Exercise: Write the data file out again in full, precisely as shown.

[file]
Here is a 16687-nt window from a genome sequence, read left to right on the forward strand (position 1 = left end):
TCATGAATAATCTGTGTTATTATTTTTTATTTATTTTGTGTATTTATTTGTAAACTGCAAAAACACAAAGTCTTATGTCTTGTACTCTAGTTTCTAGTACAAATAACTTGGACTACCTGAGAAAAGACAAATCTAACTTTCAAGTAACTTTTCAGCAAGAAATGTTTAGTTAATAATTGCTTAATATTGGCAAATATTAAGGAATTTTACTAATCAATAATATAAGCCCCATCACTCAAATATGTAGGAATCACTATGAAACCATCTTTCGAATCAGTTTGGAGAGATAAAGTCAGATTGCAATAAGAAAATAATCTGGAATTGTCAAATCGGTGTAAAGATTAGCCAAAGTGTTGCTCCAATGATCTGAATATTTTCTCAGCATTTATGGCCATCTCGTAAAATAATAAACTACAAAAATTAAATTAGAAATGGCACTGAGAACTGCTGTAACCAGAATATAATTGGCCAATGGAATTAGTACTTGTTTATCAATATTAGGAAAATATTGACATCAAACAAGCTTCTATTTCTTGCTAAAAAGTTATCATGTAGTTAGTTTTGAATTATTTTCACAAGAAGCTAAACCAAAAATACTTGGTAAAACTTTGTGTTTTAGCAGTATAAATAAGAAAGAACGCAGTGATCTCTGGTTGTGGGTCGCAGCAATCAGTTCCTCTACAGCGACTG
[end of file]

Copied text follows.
Here is a 16687-nt window from a genome sequence, read left to right on the forward strand (position 1 = left end):
TCATGAATAATCTGTGTTATTATTTTTTATTTATTTTGTGTATTTATTTGTAAACTGCAAAAACACAAAGTCTTATGTCTTGTACTCTAGTTTCTAGTACAAATAACTTGGACTACCTGAGAAAAGACAAATCTAACTTTCAAGTAACTTTTCAGCAAGAAATGTTTAGTTAATAATTGCTTAATATTGGCAAATATTAAGGAATTTTACTAATCAATAATATAAGCCCCATCACTCAAATATGTAGGAATCACTATGAAACCATCTTTCGAATCAGTTTGGAGAGATAAAGTCAGATTGCAATAAGAAAATAATCTGGAATTGTCAAATCGGTGTAAAGATTAGCCAAAGTGTTGCTCCAATGATCTGAATATTTTCTCAGCATTTATGGCCATCTCGTAAAATAATAAACTACAAAAATTAAATTAGAAATGGCACTGAGAACTGCTGTAACCAGAATATAATTGGCCAATGGAATTAGTACTTGTTTATCAATATTAGGAAAATATTGACATCAAACAAGCTTCTATTTCTTGCTAAAAAGTTATCATGTAGTTAGTTTTGAATTATTTTCACAAGAAGCTAAACCAAAAATACTTGGTAAAACTTTGTGTTTTAGCAGTATAAATAAGAAAGAACGCAGTGATCTCTGGTTGTGGGTCGCAGCAATCAGTTCCTCTACAGCGACTG